While Linus Torvalds is well-known for Linux, he's also reputed for not having his tongue in his pocket. He is often complaining loudly about what he thinks is wrong or damageable to the industry.
As the creator of Git 15 years ago, it's interesting to hear what he recently stated about GitHub development workflow. There are plenty of critics to make about it, and Linus picked one that's quite interesting:
Also, I notice that you have a github merge commit in there.
That's another of those things that I *really* don't want to see - github creates absolutely useless garbage merges, and you should never ever use the github interfaces to merge anything. This is the complete commit message of that merge:
Merge branch 'torvalds:master' into master
Yeah, that's not an acceptable message. [...] github is a perfectly fine hosting site, and it does a number of other things well too, but merges is not one of those things.`
What's the problem?
The root of the problem is that the GitHub merge commit messages can be too concise and do not provide enough context about what's being merged and why. If you take a look at how Linus merge tags, you'll understand what he means by having detailed merge background:
Linus is not just pushing a merge button. He's writing a proper merge commit message for the tag he is pulling.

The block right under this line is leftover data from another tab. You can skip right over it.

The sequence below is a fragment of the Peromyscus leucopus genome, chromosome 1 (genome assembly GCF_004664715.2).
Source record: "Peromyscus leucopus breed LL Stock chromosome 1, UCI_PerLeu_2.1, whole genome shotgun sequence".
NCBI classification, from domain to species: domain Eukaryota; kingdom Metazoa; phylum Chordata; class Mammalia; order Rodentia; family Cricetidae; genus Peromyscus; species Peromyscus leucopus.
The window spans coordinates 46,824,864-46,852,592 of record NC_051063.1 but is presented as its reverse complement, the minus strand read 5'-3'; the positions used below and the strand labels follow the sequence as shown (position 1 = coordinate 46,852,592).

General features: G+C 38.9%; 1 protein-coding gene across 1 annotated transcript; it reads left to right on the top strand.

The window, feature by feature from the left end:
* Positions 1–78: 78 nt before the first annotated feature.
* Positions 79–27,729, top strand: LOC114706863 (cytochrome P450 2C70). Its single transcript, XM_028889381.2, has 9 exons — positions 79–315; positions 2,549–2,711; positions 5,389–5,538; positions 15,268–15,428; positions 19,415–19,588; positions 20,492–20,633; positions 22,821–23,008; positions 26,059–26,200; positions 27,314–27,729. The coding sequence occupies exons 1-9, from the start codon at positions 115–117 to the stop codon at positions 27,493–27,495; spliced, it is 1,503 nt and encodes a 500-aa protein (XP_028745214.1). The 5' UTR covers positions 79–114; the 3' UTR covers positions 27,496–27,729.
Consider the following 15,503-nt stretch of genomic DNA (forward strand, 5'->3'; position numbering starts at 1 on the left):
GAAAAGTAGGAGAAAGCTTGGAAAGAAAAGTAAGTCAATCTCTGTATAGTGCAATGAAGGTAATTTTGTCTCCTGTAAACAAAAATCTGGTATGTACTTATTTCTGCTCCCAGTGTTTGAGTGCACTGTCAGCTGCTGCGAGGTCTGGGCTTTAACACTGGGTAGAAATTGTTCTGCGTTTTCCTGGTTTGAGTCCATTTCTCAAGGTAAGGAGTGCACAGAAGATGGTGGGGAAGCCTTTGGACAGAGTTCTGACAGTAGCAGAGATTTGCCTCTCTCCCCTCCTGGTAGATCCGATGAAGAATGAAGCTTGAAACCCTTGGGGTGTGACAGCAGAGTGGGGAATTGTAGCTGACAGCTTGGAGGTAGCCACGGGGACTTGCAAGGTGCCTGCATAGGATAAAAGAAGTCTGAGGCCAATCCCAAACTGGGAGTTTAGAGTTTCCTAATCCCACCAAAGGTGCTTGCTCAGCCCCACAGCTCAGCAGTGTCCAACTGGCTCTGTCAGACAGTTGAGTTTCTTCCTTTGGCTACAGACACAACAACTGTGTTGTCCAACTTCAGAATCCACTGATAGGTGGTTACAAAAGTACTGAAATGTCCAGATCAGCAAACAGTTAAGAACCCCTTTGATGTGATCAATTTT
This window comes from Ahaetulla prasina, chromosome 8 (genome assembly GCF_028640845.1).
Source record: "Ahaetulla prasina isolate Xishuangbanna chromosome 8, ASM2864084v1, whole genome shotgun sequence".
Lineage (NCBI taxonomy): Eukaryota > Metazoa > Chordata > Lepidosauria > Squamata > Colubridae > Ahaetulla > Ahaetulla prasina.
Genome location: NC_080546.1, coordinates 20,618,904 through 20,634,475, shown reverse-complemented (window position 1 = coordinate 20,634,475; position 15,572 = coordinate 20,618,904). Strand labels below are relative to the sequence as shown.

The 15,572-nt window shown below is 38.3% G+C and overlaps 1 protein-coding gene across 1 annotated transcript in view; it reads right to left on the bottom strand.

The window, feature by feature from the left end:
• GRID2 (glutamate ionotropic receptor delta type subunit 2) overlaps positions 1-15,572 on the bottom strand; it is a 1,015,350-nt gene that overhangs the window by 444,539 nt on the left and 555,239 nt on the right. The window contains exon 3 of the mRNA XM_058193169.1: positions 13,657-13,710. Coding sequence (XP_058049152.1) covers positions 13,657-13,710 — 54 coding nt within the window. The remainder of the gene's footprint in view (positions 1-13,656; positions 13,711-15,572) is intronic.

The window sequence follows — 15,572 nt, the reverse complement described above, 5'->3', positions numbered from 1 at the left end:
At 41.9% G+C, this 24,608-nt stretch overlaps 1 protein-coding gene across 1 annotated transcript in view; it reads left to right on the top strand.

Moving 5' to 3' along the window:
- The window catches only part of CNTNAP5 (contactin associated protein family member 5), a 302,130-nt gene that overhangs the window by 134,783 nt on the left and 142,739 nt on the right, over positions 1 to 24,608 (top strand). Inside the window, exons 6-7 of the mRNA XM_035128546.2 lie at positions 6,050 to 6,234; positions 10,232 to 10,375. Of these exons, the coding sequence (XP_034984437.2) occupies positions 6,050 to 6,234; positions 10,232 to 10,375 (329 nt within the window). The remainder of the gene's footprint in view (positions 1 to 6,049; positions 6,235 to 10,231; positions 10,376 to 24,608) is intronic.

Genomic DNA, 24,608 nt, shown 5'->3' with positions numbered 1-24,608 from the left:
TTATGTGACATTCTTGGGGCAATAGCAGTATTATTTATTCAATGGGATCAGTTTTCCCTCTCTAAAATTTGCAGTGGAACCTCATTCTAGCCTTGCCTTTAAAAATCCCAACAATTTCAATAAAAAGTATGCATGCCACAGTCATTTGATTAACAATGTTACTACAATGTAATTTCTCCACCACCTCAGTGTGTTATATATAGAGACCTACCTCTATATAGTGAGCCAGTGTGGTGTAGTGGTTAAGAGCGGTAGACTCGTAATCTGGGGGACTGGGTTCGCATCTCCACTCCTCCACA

He's also taking care of not having cruft in its Git branch history. He wants a clean Git history, which is why he's unhappy seeing a merge commit that shouldn't be there.
How to manage a proper clean Git history
Managing a good Git history can be quite a daunting task when you're using GitHub. While the platform makes Git accessible to newcomers, it tends to stand in the way of so-called power users.
Not everybody has the exact definition of what a good clean Git history is. For the sake of this example, we'll use Linus' rules here:
- Have clean, logical and atomic commits in your merged branches;
- Do not merge branches (or tags) without meaningful and well-crafted commit messages;
- Do not clutter your Git history with merges from your base branch.
Having Clean Commits in your Branches
This is usually the trickiest part when using GitHub. Most developers have the habit of starting a pull request with a branch and a first commit.
They then update their branch by using
git commit and
git push, adding more commits to the branch. This works fine, and you can see the history of the developer progression on the pull request by using the
However, GitHub will merge the branch and its commit history as-is if you use the rebase or merge merge methods. Cluttering your project Git history with multiple commits whose only description is
Fix tests is not really what makes your Git history enjoyable to browse.
There are mainly two ways of solving the issue:
- Require your contributor to only send logical commits to their pull request's branch. That means using
git commit --amendor
git rebase --interactiveextensively. However, this is not something every developer is comfortable with.
- Use the squash merge method, which squashes all the commits from the pull request into a single commit on top of the base branch. This is usually the preferred method as it avoids asking the contributor to mess with its branch.